Tag: geography

Where the borders of selected US states literally look like an elf making chicken.

I feel like this needs to be an official scientific thing – you know in terms of climatology trends or a specific biodiversity habitat.


Via Futility Closet.

Ocean landscapes artistically depicted with glass sheets.




By Ben Young, via Colossal

Planet Earth during hurricane Sandy, as depicted with a globe made from thousands of matchsticks.

That would be a literal description…




By Andy Yoder, via Visual News.

A whimsical look at the layers of the Earth and its atmosphere

Not to scale, but fun to look at nevertheless!


By Rachel Ignotofsky, available as a print too.

These giant pastel icebergs by Zaria Forman are stunning. #whoa




From top to bottom: “Greenland #52”, “Greenland #62”, “Greenland #54.” By Zaria Forman. Via Colossal.

Continental Drift: The Fart Hypothesis #funny


By The Perry Bible Fellowship. Via Fresh Photons.

European Space Agency can serve your imagery fix whilst NASA is down. #planetearthispretty

Colossal (and Devid Sketchbook) provides this awesome option.

Luckily there’s still at least one space agency still publishing photos of space (and space from Earth), the European Space Agency. The ESA has an incredible Observing the Earth archive that’s updated every week and each satelitte image is usually accompanied by a brief essay to explain a bit about what you’re looking at.

Now for the whoa part:





Via Colossal (and Devid Sketchbook)

Wonderful and clever sciencegeek photos by Chema Madoz




By Chema Madoz, via Thinx

Water wave photography at high speeds. #beautiful

O.K… Visual cortex – officially blown away…




By Pierre Carreau.

What I learned today: apparently volcanoes can puff smoke rings


These were “puffed” by Mount Etna in 2000. Apparently, she recently did it again.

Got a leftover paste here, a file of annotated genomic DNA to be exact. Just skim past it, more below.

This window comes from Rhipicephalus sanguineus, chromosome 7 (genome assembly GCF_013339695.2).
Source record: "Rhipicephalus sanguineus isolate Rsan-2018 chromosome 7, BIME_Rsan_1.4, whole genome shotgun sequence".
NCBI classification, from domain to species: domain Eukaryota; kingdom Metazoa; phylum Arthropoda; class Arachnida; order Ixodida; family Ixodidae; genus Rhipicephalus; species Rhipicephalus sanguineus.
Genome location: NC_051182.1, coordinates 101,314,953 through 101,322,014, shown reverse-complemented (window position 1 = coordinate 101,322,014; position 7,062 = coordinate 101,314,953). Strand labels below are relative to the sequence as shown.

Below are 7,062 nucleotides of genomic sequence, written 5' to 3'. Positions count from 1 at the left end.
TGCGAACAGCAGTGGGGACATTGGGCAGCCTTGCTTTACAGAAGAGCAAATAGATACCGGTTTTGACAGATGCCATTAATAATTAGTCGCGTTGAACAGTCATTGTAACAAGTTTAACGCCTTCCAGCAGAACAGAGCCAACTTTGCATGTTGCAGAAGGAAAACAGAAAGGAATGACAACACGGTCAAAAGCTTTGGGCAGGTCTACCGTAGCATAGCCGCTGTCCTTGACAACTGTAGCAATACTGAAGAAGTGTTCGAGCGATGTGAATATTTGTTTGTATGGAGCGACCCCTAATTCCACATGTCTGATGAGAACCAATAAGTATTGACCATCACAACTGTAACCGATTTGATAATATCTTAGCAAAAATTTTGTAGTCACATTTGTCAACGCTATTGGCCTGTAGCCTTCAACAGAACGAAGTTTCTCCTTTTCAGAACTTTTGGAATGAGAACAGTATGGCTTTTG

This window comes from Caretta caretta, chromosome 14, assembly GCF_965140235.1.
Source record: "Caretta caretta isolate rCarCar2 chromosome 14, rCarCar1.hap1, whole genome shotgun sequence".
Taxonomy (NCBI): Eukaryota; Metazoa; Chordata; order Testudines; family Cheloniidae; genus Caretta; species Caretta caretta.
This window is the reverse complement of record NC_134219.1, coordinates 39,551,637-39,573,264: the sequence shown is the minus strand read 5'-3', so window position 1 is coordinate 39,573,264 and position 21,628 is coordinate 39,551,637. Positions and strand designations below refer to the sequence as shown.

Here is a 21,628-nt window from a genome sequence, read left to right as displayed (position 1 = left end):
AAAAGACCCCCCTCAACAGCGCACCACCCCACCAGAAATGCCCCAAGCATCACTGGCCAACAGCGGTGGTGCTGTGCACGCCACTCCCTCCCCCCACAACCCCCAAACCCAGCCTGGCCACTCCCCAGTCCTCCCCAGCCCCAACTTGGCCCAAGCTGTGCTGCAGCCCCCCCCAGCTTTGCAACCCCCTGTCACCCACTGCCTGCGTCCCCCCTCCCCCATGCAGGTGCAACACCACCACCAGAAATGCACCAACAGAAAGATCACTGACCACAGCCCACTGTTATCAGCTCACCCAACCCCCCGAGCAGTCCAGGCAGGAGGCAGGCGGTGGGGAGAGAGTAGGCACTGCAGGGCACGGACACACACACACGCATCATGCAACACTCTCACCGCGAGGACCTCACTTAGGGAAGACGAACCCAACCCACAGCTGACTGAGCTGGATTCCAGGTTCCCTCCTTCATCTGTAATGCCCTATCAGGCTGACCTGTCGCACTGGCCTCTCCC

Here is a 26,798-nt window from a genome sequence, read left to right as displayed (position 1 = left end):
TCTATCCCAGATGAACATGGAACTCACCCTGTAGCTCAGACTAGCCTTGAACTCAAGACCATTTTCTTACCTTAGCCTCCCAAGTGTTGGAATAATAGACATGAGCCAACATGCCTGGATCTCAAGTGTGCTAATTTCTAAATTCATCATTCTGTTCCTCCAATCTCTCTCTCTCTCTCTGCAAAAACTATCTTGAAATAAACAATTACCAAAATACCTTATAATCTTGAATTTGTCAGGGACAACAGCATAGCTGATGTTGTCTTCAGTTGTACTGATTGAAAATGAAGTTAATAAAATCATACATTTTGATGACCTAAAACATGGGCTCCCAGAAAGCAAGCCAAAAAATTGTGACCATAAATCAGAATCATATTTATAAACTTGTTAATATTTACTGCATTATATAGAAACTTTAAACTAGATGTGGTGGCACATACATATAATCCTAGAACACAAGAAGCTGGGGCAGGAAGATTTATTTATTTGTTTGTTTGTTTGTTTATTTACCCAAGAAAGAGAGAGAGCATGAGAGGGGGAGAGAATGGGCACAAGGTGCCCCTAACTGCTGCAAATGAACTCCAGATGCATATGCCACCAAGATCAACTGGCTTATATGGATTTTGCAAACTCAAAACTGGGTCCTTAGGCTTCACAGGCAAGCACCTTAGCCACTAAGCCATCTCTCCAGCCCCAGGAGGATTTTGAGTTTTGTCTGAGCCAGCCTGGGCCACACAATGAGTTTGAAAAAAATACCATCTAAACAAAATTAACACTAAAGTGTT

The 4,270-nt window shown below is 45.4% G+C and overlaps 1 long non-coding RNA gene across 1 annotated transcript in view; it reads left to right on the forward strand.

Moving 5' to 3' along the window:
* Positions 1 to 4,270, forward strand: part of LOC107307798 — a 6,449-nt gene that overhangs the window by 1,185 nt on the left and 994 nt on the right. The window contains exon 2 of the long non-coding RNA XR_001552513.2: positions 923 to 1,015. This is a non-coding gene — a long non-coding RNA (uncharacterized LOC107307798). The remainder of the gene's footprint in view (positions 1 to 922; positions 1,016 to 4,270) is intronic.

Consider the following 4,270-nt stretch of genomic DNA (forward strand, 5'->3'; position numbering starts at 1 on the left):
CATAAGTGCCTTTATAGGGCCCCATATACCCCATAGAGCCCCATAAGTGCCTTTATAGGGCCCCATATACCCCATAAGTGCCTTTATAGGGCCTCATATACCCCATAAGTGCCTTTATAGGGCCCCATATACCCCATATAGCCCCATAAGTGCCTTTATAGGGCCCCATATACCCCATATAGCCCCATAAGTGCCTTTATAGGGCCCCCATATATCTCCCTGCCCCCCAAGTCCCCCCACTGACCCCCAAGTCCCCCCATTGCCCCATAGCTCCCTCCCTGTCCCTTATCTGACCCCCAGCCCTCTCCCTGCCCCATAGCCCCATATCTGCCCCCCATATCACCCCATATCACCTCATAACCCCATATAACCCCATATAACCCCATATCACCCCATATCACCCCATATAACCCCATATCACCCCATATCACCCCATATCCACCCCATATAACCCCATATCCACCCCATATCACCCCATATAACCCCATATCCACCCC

By Stromboli online

Vintage National Geographic Images


Charles Bittinger, Eclipse of the Sun by the Earth, 1930s


Vittorio Sella, A Cascade of Weathered Ice Spills From the 14 Square Mile Glacier, Karagour Glacier, Caucasus Mountains, Russia, 1910s


Pierre Mion, Habitat in Space, 1970s


On display at the Steven Kasher Gallery until February 16th, 2013

Pangaea: When the Continents were Cuddling

By Dan Meth.

Why the Moon Hates the Beach

By Mark Heath at Nobrow Cartoons.

Gorgeous paper cut topography

I want one for Vancouver, or one on the arctic would also be cool (especially for climate change discussions).

By Marnie Karger, also available for sale.

Powers of Ten: Cubist style #awesome

Hooray For Earth “True Loves” (Cereal Spiller Remix) from Cereal Spiller on Vimeo.


Directed by Cyriak Harris

Landscapes carved from the pages of books

By Guy Laramee via Colossal.

Beautiful Photo of an Icelandic River Delta

By Haarberg Nature Photography.

Amazing video of the Yosemite Range #whoa

Yesterday, I passed on a link of an epic and breathtaking space video. Now, take a look at how pretty our own planet can be. Best viewed in HD in full screen.

By Shawn Reeder.

In a word: “Whoa…” Augmented Reality Sandbox

This is seriously amazing. I want boardgames with this feature!

Via Colossal.

Caused by glaciers, earthquake, wind dynamics, pooling rain water, or very very busy gophers?

This mystery might be cool to use in a class about hypotheses generation.

(Click on image for full size).

Specifically: “Mima mounds ( /ˈmaɪmə/) is a term used for low, flattened, circular to oval, domelike, natural mounds found in the northwestern United States, Idaho, Oregon, and Washington, that are composed of loose, unstratified, often gravelly sediment that is an overthickened A Horizon. These mounds range in diameter from 3 to more than 50 m; in height 30 cm to greater than 2 m; and in density from several to greater than 50 mounds per hectare. Within the northwestern United States, they are typically part of what is commonly known as hog-wallow landscape.” (wiki)

See all the hypotheses here. (Admittedly, I’m partial to the thought of busy gophers moving tons and tons of soil!)

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